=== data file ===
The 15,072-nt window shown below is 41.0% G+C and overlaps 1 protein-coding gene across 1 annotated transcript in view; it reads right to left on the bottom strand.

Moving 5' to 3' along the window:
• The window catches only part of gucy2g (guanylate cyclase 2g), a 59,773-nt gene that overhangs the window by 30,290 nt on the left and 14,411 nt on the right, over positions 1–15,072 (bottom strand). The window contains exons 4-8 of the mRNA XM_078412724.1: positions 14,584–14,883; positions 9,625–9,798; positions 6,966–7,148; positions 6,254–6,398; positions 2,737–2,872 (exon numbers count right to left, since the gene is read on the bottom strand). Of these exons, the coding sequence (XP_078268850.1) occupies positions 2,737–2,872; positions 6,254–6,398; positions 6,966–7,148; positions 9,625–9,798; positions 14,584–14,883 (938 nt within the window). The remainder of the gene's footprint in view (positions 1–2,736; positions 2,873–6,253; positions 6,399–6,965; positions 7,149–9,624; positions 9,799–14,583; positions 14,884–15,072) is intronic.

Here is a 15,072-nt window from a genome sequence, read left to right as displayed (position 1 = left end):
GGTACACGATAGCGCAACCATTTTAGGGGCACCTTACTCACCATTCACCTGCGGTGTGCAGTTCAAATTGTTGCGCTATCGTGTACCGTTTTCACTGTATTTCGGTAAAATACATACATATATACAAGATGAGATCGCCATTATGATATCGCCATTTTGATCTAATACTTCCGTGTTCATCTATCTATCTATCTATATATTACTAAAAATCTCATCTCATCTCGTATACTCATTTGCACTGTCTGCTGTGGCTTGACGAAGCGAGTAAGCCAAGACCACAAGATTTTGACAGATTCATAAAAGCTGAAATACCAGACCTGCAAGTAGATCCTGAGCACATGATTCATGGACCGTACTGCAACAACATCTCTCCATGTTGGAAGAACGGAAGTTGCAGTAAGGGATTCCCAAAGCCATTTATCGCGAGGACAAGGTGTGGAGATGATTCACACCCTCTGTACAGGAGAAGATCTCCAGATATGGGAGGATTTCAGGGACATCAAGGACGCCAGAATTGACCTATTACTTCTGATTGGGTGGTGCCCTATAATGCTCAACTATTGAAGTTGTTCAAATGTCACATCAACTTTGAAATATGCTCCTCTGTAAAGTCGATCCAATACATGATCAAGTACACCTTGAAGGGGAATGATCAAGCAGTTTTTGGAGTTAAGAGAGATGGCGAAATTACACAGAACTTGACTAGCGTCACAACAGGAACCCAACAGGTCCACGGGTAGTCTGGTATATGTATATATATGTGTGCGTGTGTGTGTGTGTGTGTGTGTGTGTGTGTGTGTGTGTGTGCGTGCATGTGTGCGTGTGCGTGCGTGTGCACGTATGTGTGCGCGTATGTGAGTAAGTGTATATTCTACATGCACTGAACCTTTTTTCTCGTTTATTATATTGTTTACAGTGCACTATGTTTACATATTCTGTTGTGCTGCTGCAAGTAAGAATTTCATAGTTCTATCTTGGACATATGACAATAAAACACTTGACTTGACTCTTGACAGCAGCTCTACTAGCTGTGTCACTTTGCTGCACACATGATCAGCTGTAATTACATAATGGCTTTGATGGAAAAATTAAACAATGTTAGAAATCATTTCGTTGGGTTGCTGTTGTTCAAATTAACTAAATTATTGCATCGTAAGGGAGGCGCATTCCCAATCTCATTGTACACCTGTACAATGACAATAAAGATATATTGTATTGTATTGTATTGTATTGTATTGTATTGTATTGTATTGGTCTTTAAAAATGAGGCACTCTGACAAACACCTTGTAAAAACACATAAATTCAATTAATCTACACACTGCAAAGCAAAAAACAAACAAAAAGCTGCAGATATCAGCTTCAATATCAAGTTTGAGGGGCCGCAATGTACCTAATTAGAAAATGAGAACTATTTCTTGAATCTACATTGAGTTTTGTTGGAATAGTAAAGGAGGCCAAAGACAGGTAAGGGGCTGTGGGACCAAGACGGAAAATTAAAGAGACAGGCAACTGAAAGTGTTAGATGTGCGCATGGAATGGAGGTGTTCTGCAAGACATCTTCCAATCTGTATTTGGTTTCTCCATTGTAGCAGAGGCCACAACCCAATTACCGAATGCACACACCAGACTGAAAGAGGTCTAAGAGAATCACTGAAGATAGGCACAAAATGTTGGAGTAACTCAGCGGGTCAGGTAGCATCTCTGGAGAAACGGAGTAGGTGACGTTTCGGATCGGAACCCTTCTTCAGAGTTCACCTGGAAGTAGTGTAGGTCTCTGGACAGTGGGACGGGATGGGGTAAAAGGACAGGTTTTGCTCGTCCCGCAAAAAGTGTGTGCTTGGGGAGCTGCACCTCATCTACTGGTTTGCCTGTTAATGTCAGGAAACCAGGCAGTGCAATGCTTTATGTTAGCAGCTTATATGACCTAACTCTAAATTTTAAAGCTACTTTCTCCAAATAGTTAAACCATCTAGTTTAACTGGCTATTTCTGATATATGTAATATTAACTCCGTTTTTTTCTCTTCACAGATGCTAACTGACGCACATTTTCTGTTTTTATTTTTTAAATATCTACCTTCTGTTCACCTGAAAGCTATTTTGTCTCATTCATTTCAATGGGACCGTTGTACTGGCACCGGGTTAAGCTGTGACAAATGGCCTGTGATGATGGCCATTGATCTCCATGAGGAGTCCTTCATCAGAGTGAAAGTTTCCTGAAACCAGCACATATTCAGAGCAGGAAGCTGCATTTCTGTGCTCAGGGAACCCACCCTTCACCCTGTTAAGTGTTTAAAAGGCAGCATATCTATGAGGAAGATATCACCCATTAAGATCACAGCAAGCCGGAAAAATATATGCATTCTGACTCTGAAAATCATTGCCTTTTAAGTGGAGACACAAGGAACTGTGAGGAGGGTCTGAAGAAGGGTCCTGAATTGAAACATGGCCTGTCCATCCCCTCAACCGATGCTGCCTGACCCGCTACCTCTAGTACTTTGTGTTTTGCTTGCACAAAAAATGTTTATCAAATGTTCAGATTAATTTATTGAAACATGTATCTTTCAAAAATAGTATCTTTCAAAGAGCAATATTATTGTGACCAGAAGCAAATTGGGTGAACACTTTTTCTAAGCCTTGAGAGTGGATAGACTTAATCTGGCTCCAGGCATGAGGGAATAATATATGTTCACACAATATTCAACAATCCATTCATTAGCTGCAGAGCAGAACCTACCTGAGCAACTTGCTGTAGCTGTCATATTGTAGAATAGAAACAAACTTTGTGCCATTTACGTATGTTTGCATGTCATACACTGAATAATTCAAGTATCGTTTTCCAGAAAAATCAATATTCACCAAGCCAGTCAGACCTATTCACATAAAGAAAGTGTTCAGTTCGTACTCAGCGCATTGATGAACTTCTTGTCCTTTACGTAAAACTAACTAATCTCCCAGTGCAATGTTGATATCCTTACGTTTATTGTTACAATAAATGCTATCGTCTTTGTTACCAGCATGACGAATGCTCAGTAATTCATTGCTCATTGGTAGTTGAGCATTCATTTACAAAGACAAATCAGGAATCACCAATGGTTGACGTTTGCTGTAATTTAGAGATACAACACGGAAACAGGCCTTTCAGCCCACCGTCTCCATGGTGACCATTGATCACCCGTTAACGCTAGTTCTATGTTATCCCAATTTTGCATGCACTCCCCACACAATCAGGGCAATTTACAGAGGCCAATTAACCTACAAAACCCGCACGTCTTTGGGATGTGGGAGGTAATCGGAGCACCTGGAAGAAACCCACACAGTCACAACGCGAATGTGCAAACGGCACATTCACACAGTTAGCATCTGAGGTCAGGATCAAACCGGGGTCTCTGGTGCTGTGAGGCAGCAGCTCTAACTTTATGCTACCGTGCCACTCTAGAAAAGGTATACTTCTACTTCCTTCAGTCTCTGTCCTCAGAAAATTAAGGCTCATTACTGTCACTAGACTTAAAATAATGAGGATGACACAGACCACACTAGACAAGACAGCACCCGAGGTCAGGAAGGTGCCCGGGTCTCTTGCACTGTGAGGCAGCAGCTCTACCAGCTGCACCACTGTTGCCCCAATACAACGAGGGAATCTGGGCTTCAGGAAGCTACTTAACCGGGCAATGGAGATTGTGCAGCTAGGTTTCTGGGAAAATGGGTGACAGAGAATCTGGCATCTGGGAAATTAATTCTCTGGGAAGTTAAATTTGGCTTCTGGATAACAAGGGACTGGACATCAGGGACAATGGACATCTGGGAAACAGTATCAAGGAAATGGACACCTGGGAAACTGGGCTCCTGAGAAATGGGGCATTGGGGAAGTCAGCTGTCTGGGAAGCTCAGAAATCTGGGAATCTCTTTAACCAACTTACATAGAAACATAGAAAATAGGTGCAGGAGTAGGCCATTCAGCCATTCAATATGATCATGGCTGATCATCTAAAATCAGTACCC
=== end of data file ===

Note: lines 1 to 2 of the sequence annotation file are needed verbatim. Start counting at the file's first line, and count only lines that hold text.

The 15,072-nt window shown below is 41.0% G+C and overlaps 1 protein-coding gene across 1 annotated transcript in view; it reads right to left on the bottom strand.

Moving 5' to 3' along the window: